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    • The DOSB refers to the German coalition’s effort to recognize esports as the work of “specialist politicians” in the digital sector. The association adds that cross-party acceptance of esports will not lead to concrete action. Acceptance of esports would open the path for esports clubs to receive not-for-profit status, and receive tax-deductible donations. Over the... View the full article
    • Blizzard Entertainment‘s Heroes of the Dorm – a college tournament played on Heroes of the Storm – has been whittled down to 64 teams, and if you guess the winner of every single match from now then you could be on the receiving end of $1,000,000 (£707,290). Presuming that this won’t happen, Blizzard is also offering $10,000 (£7,072.60) to the fan that creates a bracket that predicts the most accurate results from here on out. Heroes of the Dorm is now onto the bracket play stage, with the remaining 64 teams now facing off against each other while being live-streamed on Twitch. This section of the competition will run from March 28th to April 19th, leading up to The Heroic Four: a live event for the final four teams to determine the winner. Adam Rosen, Esports Program Manager, Blizzard told GamesBeat: “Heroes of the Dorm represents the pinnacle of collegiate esports today. It’s a competition where we offer free tuition for the winning team’s college career. Not only are we able to create these great fan experience, where fans across the world can watch their favorite teams and schools play each other, but we have an opportunity for teams to better their lives through something their passionate about, playing games competitively.” Running since 2015, Heroes of the Dorm gifts all five players on the winning team with tuition for their college careers. Esports Insider says: This initiative is undoubtedly going to encourage additional engagement from spectators. Even if the odds are astronomical, who wants to pass up on the chance to win so much money? View the full article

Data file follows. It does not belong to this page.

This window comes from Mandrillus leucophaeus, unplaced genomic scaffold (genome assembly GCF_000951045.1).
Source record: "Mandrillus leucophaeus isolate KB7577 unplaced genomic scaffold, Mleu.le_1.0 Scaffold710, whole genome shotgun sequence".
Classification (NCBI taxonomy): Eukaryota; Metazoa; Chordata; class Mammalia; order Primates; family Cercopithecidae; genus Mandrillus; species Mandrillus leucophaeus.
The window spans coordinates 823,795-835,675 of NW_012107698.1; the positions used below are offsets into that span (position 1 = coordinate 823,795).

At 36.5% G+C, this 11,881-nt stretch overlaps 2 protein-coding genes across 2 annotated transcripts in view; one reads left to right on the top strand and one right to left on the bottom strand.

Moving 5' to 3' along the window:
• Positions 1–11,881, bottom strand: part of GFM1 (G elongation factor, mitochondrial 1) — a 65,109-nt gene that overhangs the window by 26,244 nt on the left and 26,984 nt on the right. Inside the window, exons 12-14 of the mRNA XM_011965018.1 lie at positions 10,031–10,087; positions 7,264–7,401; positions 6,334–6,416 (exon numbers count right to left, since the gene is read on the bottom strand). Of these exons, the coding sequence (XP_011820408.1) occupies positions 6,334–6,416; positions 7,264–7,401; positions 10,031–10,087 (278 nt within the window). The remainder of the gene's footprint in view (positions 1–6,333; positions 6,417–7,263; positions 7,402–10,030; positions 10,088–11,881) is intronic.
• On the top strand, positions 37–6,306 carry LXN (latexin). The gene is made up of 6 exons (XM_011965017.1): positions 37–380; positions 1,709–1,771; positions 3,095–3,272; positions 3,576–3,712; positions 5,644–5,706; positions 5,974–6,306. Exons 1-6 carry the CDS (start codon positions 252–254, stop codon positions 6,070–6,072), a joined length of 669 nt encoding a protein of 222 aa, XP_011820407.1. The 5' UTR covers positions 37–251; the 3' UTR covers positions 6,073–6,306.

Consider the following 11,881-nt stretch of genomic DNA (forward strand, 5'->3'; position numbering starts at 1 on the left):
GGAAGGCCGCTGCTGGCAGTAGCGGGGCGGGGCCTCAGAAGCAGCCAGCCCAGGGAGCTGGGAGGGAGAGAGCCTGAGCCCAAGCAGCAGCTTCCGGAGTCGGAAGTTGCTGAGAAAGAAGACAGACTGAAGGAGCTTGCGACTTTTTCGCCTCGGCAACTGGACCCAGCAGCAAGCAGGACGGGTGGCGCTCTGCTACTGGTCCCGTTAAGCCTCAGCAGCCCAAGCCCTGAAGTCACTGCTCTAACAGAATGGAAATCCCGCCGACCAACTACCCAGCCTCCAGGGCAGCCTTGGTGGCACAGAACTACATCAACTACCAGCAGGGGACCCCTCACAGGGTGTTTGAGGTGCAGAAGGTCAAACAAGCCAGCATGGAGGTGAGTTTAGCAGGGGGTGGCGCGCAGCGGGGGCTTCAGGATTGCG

• Returning to The Esports Roundtable, Deborah Mensah-Bonsu is Joe Hills’ guest for Episode 30 of the podcast. This time round, the Community & Video Content Manager for Space Ape Games discusses how the future of esports will be affected by mobile. Mensah-Bonsu begins by explaining her background, which she delved more in-depth on in her previous stint on the podcast. From there, she reveals that Space Ape Games is working on multiple mobile games at once, and one of those is a competitive multiplayer title that will be developed with esports in mind. Deborah Mensah-BonsuMensah-Bonsu believes that mobile esports is rapidly taking over both PC and console because it’s so accessible. On mobile, there are so many genres of games that it means there a lot more people playing, naturally. Not only that, she correctly explains gamers “aren’t tied to a location” when they play on mobile, which could be another reason why esports is growing so vastly on that particular platform. Also discussed in the podcast is Digital Schoolhouse and Space Ape Games’ varsity initiative, as well as a quick-fire round of questions for Mensah-Bonsu that reveals plenty about her background, inspirations, and advice for creators. Mensah-Bonsu told Esports Insider: “I’ve had so much positive feedback from students attending our lectures and thousands watching online. They’re so keen to pick our brains and have so much enthusiasm. I think we have an incredible opportunity to mentor the future leaders of our industry. We’ve just wrapped up our first round of classes for this semester and we’ll be looking to cover more topics and disciplines in the fall.” Joe Hills, LFG and The Esports RoundtableSpeaking to Esports Insider, Joe Hills, Founder and Host of The Esports Roundtable, commented on this episode: “It’s always inspiring to chat with Deb regardless of the topic and the projects she’s running are a great example of the kind of social impact Esports and gaming can have on students and those who will be driving the industry forward in the years to come!” Hills is the Founder of Looking for Group, an esports executive recruitment company and has worked to achieve placements for many high profile individuals in the burgeoning esports industry. View the full article